FULL SPEECH TRANSCRIPT…..
Good morning friends. Arun and shibu has given a tough but interesting challenge.
Things I Would Do if I Were a High School Principal
Sometimes I like to imagine that the plan I have for my life includes being the principal of a school. Sometimes I like to imagine that I have the particular blend of patience, people skills, diplomacy and a really thick skin I think a good school leader needs. And sometimes I like to imagine that principals would listen to the ideas of someone who has no experience doing what they do, telling them what he would do in their place… his only qualifications being a keen sense of observation and a desire to suggest innovative solutions.
Few things I would like to change
I would make a point of dropping pleasant little surprises on deserving staff members.
No Moan Zone. I would have a strict ‘no negativity’ policy. It is often too easy to complain, especially when the pressure is on, or near the end of term. However, if we let negativity continue unchecked, the result is an unhappy staffroom and a less productive working environment. Left unchecked, negativity spreads like a cancer.
Develop Development. I would insist that staff endeavour to earn professional development points / badges for their appraisals by attending training sessions, going on courses, building their own programs and engaging with other teachers around the country, and around the world.
Flip the Flippin’ Meeting. Anyone else tired of being talked at during staff meetings? Most of what is discussed could be emailed or put on the notice board. If I were running things, meetings would be flipped up-side down by allowing members of staff and even students to set the agenda. Even big decisions traditionally left to the ‘management executive’ of the school could do with staff input. I would encourage asking instead of telling, and preference questions over answers. Staff meetings would take on a similar feel and structure to how I would like my classrooms to work: less ‘telling’, more discovery, exchange and learning. Additionally, every meeting must involve some form of training and enrichment.
When presidents of countries are elected, it is usually for a term of four to five years – often less. CEOs of major companies have a similar term of office. They might be re-elected if they have done a good job and are clearly capable of continued good leadership. This encourages them to see their leadership roles as an active responsibility, not just as a title. Shouldn’t the institutions that nurture these future leaders be run the same way? . Do we really want schools to be managed by people who cling to their little positions of power? I say we need to rotate leadership roles and responsibilities every three to four years – unless it is shown that the person in the particular position of leadership in the school is doing a good job.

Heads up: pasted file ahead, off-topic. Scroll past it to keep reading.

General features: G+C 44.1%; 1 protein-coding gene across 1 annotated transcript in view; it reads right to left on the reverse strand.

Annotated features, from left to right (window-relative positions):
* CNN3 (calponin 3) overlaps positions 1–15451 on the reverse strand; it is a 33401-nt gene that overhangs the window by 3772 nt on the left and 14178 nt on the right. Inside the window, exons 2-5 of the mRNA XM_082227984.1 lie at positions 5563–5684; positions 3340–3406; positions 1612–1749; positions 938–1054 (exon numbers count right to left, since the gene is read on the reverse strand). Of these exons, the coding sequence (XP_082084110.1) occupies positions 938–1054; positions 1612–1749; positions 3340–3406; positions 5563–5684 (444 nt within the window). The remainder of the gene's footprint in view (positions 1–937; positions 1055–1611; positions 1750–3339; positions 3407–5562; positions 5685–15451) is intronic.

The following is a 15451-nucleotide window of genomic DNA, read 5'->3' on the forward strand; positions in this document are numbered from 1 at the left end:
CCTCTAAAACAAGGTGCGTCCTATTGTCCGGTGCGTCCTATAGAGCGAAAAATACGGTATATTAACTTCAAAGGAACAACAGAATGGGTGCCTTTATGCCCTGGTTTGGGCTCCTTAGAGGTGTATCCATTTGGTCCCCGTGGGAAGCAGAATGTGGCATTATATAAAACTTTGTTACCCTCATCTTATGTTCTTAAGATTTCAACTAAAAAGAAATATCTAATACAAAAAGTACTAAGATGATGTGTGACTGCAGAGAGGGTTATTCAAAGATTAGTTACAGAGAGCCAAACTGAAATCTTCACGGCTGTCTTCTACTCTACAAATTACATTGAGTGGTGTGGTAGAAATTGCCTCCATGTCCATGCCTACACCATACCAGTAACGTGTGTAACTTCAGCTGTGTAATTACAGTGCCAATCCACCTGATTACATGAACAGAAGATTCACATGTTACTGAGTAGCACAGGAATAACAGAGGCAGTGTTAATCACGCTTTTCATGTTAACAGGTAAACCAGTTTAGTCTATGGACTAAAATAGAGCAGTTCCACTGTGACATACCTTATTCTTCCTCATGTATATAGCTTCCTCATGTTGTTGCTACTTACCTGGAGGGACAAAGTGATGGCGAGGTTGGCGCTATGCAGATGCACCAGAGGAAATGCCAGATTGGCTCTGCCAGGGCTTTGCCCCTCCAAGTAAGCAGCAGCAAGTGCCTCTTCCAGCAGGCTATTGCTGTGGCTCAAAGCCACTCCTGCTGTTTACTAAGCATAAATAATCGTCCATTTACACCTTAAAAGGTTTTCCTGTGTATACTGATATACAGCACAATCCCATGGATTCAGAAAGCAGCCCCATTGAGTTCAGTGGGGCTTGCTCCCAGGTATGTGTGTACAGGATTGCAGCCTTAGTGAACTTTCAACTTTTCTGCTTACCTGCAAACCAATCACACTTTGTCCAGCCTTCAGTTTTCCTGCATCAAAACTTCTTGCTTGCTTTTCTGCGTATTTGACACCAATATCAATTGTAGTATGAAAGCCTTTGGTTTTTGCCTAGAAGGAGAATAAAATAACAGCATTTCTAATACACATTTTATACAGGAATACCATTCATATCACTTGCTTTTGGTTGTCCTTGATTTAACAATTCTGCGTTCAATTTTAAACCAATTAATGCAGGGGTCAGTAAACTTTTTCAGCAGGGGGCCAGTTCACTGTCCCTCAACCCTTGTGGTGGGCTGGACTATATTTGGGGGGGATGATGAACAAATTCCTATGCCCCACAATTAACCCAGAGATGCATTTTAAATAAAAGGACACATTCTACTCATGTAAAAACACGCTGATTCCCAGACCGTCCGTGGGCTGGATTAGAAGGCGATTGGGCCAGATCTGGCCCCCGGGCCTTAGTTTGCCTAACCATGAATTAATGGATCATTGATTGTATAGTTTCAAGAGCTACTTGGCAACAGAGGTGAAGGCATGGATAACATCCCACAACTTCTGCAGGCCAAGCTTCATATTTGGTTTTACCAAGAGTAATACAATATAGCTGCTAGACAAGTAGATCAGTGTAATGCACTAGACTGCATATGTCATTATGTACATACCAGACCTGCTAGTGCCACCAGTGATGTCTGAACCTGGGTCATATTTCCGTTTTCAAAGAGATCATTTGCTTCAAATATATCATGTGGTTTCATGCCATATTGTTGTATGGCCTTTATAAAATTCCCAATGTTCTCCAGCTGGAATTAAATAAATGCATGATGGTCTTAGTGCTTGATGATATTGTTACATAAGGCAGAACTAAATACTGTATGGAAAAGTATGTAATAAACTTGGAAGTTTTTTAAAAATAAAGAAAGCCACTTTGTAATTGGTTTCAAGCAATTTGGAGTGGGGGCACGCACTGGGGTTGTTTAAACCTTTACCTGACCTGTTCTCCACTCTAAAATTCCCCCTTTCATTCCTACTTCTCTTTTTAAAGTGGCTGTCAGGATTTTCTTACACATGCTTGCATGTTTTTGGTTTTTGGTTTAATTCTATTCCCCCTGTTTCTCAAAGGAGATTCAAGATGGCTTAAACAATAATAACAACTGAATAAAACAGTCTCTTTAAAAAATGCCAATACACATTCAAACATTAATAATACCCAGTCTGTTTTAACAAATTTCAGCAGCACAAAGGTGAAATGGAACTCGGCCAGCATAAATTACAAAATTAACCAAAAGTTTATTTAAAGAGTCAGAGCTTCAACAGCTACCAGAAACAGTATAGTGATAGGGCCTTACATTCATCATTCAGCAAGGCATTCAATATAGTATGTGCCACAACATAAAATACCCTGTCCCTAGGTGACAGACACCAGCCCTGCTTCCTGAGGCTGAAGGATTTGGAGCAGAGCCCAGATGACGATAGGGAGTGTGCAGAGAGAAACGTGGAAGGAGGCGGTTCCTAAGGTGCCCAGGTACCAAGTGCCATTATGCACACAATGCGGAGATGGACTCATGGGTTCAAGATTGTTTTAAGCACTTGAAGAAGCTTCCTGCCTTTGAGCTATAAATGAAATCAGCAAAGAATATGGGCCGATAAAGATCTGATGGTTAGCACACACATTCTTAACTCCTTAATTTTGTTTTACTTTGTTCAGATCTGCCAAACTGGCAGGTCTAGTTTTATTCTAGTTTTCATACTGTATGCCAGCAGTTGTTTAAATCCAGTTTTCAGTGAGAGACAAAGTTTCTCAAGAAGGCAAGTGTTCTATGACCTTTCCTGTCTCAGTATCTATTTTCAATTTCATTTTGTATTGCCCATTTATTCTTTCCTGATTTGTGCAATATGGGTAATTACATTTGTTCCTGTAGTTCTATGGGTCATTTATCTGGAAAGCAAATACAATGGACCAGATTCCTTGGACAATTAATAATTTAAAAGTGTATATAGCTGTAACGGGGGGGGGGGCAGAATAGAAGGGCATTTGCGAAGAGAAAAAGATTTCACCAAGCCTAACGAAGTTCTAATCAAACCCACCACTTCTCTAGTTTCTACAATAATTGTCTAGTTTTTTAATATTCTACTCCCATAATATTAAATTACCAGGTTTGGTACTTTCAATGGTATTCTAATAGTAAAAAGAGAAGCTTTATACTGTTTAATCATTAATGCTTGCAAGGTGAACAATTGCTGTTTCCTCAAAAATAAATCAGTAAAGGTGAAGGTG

Make it Flat. As schools become established, they tend to become more and more hierarchical. At relatively newly established schools, everyone mucks in to get things done – without having to be told to do so. I would do everything I could to get back to that ‘new school feel’, by keeping the hierarchy as flat as possible. Most teachers do not need to have a ‘Head of Department’ or any other kind of middle manager to tell them what needs to be done… and some teachers actually use the fact that they are not in charge as an excuse not to take responsibility for the management of their own subjects.
Happily Ever After. What do parents think school is for? Ask them, and most will tell you that it is about their children getting the best marks possible . If you really probe their answer, though, you will find that it is the bit in parentheses in the previous sentence that they truly care most about. It’s just that most parents associate getting good marks with eventual happiness. We need to change this mindset. School is about unlocking potential and helping kids find their passion . This is really what will make them happy and successful.
Towards this end, we need to educate parents on what a truly relevant, twenty-first century, child-centered education means, at the start of the school year. I would do all I could to get parents to support learning over marks, and self-discovery over the syllabus.
No books day. A little idea with a potentially large impact: To encourage more hands-ons, active approaches to learning, I would have a day a week (at least) where students are only required to bring their lunch. They will not write anything down, thus lessons have to be so engaging that students will remember them without having to record them. Linked to this, and if circumstances allow for it, I would also like to have an ‘e-learning day’ twice a term where students stay at home and submit work digitally.